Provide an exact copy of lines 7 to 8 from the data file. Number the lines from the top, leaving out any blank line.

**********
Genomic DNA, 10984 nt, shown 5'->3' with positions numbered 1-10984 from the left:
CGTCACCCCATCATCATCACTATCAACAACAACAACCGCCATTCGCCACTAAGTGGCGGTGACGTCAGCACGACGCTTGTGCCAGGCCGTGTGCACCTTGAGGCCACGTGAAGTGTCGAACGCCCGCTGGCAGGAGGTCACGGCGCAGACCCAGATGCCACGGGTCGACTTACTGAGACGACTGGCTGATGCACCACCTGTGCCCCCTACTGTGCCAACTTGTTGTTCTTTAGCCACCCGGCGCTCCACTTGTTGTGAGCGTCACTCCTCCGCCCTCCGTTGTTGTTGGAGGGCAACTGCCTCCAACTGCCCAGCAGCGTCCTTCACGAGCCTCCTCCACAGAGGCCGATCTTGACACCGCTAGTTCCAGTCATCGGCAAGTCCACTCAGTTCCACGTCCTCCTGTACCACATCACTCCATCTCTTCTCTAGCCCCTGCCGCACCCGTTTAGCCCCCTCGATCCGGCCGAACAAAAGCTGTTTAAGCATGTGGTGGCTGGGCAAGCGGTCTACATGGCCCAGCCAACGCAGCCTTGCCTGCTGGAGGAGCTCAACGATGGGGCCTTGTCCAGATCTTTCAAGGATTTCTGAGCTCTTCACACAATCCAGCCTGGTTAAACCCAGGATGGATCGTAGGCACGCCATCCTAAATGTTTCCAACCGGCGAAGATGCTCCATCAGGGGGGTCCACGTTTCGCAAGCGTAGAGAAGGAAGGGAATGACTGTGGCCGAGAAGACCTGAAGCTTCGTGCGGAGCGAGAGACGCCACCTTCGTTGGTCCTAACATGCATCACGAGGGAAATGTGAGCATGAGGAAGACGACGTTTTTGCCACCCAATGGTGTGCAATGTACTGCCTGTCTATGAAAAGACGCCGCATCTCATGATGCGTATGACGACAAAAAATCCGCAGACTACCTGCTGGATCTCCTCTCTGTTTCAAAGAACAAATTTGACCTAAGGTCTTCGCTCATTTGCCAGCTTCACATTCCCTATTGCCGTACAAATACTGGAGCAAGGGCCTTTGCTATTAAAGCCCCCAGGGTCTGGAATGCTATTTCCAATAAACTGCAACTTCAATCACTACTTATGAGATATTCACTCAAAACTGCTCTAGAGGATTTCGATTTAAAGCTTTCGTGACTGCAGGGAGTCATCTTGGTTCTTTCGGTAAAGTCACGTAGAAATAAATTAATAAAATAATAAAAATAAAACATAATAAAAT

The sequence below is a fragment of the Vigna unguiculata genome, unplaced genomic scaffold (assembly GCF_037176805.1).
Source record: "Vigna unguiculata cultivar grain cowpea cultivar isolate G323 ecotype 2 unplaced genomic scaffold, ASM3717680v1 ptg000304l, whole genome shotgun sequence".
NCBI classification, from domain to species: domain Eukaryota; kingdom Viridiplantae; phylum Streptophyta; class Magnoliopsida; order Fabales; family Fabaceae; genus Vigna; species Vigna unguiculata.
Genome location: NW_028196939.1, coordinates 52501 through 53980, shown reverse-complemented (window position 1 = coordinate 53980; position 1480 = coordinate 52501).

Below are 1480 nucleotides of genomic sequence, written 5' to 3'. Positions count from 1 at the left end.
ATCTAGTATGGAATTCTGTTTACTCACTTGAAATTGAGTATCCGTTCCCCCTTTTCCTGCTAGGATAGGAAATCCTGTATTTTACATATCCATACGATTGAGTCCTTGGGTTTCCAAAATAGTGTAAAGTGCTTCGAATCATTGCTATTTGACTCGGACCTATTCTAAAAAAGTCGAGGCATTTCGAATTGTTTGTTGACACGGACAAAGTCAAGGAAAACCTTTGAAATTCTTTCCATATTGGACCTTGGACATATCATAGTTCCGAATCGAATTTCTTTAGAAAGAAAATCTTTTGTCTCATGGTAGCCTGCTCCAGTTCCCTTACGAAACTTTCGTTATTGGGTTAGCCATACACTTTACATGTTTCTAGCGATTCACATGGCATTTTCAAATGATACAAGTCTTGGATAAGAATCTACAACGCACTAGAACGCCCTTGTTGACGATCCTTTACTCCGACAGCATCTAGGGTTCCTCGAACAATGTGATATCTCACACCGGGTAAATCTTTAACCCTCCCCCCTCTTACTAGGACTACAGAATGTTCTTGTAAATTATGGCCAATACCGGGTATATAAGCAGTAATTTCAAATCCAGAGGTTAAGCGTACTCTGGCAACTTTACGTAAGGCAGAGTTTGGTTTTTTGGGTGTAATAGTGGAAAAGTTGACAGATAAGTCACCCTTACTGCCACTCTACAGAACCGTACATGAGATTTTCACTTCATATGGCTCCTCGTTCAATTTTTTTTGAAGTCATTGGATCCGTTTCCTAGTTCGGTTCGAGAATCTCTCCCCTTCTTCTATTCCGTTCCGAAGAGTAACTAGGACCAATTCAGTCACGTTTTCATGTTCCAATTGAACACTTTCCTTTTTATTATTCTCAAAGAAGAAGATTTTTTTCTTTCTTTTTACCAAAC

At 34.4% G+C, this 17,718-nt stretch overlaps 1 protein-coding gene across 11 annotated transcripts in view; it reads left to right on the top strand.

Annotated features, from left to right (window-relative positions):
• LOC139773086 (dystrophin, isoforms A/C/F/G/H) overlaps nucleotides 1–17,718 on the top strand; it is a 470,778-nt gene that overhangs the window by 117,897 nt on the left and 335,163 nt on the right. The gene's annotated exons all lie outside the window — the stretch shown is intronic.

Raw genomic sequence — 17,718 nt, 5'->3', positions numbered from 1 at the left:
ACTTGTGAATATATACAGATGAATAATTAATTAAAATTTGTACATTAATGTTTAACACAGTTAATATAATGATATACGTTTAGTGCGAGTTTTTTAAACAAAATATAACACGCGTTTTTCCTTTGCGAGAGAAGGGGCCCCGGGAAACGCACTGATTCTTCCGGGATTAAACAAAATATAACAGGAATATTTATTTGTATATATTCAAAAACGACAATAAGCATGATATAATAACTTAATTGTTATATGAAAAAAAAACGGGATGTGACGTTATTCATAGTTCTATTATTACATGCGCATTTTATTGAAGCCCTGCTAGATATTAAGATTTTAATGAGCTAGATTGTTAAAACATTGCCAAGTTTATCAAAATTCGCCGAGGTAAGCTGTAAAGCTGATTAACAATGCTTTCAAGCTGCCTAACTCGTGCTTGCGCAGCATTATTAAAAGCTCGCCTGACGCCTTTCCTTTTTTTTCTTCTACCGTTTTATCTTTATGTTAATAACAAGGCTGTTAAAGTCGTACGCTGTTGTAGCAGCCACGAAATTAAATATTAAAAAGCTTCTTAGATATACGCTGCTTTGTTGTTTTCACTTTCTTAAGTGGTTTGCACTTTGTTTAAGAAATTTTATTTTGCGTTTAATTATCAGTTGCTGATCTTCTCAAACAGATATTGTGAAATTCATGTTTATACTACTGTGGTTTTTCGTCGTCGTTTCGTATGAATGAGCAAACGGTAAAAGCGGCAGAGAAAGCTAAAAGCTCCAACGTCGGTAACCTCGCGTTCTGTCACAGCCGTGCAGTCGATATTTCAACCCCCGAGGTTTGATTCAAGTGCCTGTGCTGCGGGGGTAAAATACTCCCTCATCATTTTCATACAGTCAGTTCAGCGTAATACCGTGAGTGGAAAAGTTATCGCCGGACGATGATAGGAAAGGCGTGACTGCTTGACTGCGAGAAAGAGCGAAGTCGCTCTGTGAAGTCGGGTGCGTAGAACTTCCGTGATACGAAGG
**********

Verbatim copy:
Below are 1480 nucleotides of genomic sequence, written 5' to 3'. Positions count from 1 at the left end.
ATCTAGTATGGAATTCTGTTTACTCACTTGAAATTGAGTATCCGTTCCCCCTTTTCCTGCTAGGATAGGAAATCCTGTATTTTACATATCCATACGATTGAGTCCTTGGGTTTCCAAAATAGTGTAAAGTGCTTCGAATCATTGCTATTTGACTCGGACCTATTCTAAAAAAGTCGAGGCATTTCGAATTGTTTGTTGACACGGACAAAGTCAAGGAAAACCTTTGAAATTCTTTCCATATTGGACCTTGGACATATCATAGTTCCGAATCGAATTTCTTTAGAAAGAAAATCTTTTGTCTCATGGTAGCCTGCTCCAGTTCCCTTACGAAACTTTCGTTATTGGGTTAGCCATACACTTTACATGTTTCTAGCGATTCACATGGCATTTTCAAATGATACAAGTCTTGGATAAGAATCTACAACGCACTAGAACGCCCTTGTTGACGATCCTTTACTCCGACAGCATCTAGGGTTCCTCGAACAATGTGATATCTCACACCGGGTAAATCTTTAACCCTCCCCCCTCTTACTAGGACTACAGAATGTTCTTGTAAATTATGGCCAATACCGGGTATATAAGCAGTAATTTCAAATCCAGAGGTTAAGCGTACTCTGGCAACTTTACGTAAGGCAGAGTTTGGTTTTTTGGGTGTAATAGTGGAAAAGTTGACAGATAAGTCACCCTTACTGCCACTCTACAGAACCGTACATGAGATTTTCACTTCATATGGCTCCTCGTTCAATTTTTTTTGAAGTCATTGGATCCGTTTCCTAGTTCGGTTCGAGAATCTCTCCCCTTCTTCTATTCCGTTCCGAAGAGTAACTAGGACCAATTCAGTCACGTTTTCATGTTCCAATTGAACACTTTCCTTTTTATTATTCTCAAAGAAGAAGATTTTTTTCTTTCTTTTTACCAAAC